BY MARGIE MENZEL
THE NEWS SERVICE OF FLORIDA
TALLAHASSEE – A Florida Senate panel on Monday approved what backers call a “school safety” bill that would allow school superintendents to tap employees or volunteers to carry concealed weapons on school property.
The measure (SB 180) passed the Senate Criminal Justice Committee on a party-line vote of 3-2 – the first Senate committee to approve the bill this year. Committee Chairman Greg Evers, R-Baker, is sponsoring the bill.
This is the third year the proposal has surfaced, and the House version, HB 19 by Rep. Greg Steube, R-Sarasota, has already been approved by two committees.
Under the proposal, only people with law enforcement or military experience, in good standing, could qualify to become armed school security. They would also be required to hold concealed-weapons permits, pass background checks and go through a training program created by the Florida Department of Law Enforcement.
Opposed by teachers
Several educators, however, spoke against the measure.
“We’re just opposed to the idea that having more guns is a good idea for safety,” Barbara Holley, a retired elementary school principal, told the Senate committee. “There’s no evidence that having more guns around children will make children safer.”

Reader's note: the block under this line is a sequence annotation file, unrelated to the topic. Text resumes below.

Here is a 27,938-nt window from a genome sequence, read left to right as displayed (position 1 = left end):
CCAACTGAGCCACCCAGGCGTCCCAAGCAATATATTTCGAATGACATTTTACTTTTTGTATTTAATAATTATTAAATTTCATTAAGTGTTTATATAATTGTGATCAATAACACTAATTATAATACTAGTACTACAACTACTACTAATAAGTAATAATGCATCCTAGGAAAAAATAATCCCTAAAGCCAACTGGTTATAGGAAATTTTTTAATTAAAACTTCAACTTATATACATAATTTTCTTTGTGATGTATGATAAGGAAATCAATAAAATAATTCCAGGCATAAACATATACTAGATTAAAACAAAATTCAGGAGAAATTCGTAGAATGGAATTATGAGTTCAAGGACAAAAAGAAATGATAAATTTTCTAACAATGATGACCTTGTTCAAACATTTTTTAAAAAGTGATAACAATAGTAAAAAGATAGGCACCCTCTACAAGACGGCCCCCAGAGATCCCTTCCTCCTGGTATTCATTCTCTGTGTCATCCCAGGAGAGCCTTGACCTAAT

Barbara Kirby-Bentley, a teacher with the Seminole County School Board, contended that guns are not safe in a school environment.
“You read every day about children attacking teachers in the classroom,” she said. “You read every day about students attacking law enforcement of some other adult who has authority over them. Just think of the anger they’re showing now – and if you put guns on campus, there’s another opportunity for the loss of life.”
Democrats on the panel objected as well.
Dem: Hire officers
“In my county, Palm Beach County, we pay to have full-time school police officers,” Sen. Jeff Clemens, D-Lake Worth. “If we’re going to do this, we should do it the right way and that’s to hire – and the state should pay for – school police officers to be in the school full time.”
Clemens said he thought Steube was trying to do the right thing, “but I’m still not all the way there yet.”
But Steube, who presented the bill to the Senate panel, pointed to part of the bill that would require school boards to consult with law enforcement to come up with policies and procedures for dealing with active shooters, hostage situations “and anything else that (the Florida Department of Law Enforcement) thinks is appropriate.”
“Right now that course doesn’t even exist,” Steube said. “School resource officers don’t even go through any training specific to school safety.”
The bill faces two more Senate committees.